In 2012, the Brennan family was living the American Dream. Nora and Don Brennan were the proud parents of a son who had just graduated college and the future looked bright. Within a few months, the dream became a nightmare. Their son, Keegan, developed a fatal brain aneurysm. As the family was trying to process the loss, they learned they owed the government over $33,000.
Even though Keegan’s student loans were forgiven because of his death, the family was still on the hook for $33,000. This was the taxation for the forgiven debt. Like parents across the country each year, they cosigned on their son’s student loans. What they didn’t anticipate was that his untimely death could result in a huge tax bill for them.
According to Senator Angus King, “The general rule of taxation going back forever is that a loan forgiveness is considered income, because you’ve had the use of the money and then you don’t have to pay it back so it’s like income.” King, with an assist from the Department of Education, estimates that over 150,000 families are caught in this trap. As a result of this situation, bipartisan legislation has been introduced in the Senate that would help families like the Brennans.
Student Loans and Your Family
This case is an extreme example, but it does show one of the many different ways that cosigning a loan can be a bad idea. Unfortunately, cosigning a loan is a necessity in many families. If you on a loan with a cosigner, there are a couple different things that can be done to prevent and untimely death or disability from becoming very expensive.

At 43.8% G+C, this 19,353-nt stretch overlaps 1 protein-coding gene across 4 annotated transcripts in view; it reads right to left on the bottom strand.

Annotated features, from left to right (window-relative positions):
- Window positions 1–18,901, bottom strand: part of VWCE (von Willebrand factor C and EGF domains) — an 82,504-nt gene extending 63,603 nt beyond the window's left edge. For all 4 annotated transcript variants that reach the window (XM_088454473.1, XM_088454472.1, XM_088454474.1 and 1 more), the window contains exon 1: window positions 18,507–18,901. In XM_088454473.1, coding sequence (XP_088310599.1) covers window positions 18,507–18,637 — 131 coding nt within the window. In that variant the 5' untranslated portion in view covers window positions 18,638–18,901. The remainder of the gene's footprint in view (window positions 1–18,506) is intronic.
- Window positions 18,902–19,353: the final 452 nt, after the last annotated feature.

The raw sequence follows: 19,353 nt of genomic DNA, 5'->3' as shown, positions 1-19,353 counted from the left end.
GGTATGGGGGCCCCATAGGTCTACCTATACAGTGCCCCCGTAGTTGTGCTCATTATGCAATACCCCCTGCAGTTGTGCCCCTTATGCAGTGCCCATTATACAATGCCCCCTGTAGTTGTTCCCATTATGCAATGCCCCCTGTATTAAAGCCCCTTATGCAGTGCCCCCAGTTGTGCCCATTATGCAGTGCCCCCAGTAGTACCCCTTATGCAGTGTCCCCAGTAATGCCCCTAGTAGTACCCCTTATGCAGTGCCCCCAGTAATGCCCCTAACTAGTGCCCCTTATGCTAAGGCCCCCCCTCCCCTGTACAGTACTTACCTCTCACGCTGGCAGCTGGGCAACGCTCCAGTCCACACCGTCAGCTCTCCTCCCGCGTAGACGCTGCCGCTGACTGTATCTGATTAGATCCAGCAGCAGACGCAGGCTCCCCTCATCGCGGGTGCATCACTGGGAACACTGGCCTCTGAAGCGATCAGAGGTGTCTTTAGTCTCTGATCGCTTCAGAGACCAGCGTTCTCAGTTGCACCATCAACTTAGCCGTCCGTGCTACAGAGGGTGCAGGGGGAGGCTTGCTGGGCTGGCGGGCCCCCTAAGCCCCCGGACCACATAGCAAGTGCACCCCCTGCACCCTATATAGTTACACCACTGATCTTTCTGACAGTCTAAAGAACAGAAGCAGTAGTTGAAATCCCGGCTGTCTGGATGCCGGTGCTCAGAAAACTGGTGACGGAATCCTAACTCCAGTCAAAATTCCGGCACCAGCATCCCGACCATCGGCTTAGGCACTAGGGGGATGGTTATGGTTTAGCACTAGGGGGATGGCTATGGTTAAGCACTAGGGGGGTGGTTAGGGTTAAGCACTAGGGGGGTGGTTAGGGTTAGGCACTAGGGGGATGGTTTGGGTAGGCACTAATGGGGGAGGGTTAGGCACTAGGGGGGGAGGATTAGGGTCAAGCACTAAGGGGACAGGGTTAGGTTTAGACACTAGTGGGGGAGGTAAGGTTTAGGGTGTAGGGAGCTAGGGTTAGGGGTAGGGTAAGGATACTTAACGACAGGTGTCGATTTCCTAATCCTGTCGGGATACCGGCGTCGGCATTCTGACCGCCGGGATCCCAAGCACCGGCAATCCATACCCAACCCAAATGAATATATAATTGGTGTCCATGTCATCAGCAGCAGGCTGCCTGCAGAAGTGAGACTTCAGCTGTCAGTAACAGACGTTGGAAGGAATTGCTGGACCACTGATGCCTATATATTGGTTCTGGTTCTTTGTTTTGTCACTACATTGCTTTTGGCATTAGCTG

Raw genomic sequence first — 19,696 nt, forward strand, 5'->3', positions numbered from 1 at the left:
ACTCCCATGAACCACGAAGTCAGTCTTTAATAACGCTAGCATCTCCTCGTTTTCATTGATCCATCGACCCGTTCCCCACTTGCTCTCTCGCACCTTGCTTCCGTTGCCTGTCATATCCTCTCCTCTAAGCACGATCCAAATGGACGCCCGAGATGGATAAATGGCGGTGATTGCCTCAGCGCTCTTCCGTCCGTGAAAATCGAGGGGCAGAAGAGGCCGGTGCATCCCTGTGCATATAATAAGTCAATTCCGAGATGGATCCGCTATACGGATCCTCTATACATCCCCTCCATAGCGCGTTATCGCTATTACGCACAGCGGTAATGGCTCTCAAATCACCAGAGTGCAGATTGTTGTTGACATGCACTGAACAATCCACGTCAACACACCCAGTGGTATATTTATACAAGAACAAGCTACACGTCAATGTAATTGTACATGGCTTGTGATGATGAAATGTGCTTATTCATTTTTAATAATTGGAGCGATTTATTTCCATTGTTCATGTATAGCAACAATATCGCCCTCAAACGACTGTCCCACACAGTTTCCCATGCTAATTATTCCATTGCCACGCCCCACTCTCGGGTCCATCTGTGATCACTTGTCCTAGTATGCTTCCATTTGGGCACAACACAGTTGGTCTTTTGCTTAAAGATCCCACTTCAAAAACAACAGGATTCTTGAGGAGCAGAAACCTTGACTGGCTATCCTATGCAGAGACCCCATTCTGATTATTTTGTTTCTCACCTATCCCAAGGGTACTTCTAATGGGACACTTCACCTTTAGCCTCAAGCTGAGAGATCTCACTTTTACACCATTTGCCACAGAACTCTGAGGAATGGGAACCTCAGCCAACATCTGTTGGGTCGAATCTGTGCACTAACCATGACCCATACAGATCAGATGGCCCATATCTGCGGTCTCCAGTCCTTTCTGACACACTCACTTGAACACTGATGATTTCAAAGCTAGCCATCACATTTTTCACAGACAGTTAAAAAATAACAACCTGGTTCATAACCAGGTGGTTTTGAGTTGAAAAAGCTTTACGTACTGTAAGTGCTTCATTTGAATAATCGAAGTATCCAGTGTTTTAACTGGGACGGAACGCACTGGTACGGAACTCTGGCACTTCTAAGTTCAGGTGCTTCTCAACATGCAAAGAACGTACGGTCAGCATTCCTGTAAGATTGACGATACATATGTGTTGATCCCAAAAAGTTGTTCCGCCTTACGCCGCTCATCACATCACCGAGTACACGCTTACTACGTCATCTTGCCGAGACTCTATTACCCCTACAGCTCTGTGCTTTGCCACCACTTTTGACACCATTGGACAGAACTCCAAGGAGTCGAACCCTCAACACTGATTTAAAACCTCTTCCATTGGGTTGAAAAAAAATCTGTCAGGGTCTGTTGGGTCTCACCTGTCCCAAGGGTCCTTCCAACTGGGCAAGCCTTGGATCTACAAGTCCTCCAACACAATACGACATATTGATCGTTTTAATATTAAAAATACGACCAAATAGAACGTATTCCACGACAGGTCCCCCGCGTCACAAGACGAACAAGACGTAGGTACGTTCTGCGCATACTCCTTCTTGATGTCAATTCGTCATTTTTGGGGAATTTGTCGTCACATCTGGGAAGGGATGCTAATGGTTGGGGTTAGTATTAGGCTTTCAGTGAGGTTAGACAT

Option One, and by far the best option, is to get the cosigner removed from the loan. While securing a cosigner release is not easy, there are a couple ways in which it can be accomplished. Once the cosigner is removed from the loan, issues like the one faced by the Brennan family can no longer happen.
Option Two is to look into a life insurance and/or permanent disability policy. While this is a sad and morbid thing to think about, it is a reality. Any parent who is a cosigner should look into this insurance policy and thoughtful children may want to consider it as well in order to protect the interests of their parents. As we said when similar, but unrelated issue hit the press a couple years ago, its time to think about life insurance.
The Bottom Line
There is nothing about this story that isn’t sad or depressing. Thinking about your possible death or the death of a loved one isn’t high on anyone’s list of priorities, but it is important. Stories like this need to be shared and people need to consider their situations. It isn’t fun at all, but it is reality.